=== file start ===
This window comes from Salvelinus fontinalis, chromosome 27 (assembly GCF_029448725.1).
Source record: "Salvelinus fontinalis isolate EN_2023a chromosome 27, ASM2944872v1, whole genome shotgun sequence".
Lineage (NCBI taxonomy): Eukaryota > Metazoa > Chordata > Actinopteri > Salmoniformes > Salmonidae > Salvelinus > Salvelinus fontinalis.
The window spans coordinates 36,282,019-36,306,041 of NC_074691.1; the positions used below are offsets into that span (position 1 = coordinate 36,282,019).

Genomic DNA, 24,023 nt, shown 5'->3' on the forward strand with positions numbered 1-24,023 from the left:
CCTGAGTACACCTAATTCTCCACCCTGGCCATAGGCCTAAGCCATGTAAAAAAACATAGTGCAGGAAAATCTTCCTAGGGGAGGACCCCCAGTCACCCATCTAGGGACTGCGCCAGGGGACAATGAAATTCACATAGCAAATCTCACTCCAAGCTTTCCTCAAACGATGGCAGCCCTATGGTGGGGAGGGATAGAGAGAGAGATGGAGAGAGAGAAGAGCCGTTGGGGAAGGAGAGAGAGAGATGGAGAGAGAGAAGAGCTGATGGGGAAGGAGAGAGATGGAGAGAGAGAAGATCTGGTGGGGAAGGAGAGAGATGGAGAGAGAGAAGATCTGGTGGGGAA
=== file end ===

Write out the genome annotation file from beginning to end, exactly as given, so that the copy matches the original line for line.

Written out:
This window comes from Salvelinus fontinalis, chromosome 27 (assembly GCF_029448725.1).
Source record: "Salvelinus fontinalis isolate EN_2023a chromosome 27, ASM2944872v1, whole genome shotgun sequence".
Lineage (NCBI taxonomy): Eukaryota > Metazoa > Chordata > Actinopteri > Salmoniformes > Salmonidae > Salvelinus > Salvelinus fontinalis.
The window spans coordinates 36,282,019-36,306,041 of NC_074691.1; the positions used below are offsets into that span (position 1 = coordinate 36,282,019).

Genomic DNA, 24,023 nt, shown 5'->3' on the forward strand with positions numbered 1-24,023 from the left:
CCTGAGTACACCTAATTCTCCACCCTGGCCATAGGCCTAAGCCATGTAAAAAAACATAGTGCAGGAAAATCTTCCTAGGGGAGGACCCCCAGTCACCCATCTAGGGACTGCGCCAGGGGACAATGAAATTCACATAGCAAATCTCACTCCAAGCTTTCCTCAAACGATGGCAGCCCTATGGTGGGGAGGGATAGAGAGAGAGATGGAGAGAGAGAAGAGCCGTTGGGGAAGGAGAGAGAGAGATGGAGAGAGAGAAGAGCTGATGGGGAAGGAGAGAGATGGAGAGAGAGAAGATCTGGTGGGGAAGGAGAGAGATGGAGAGAGAGAAGATCTGGTGGGGAA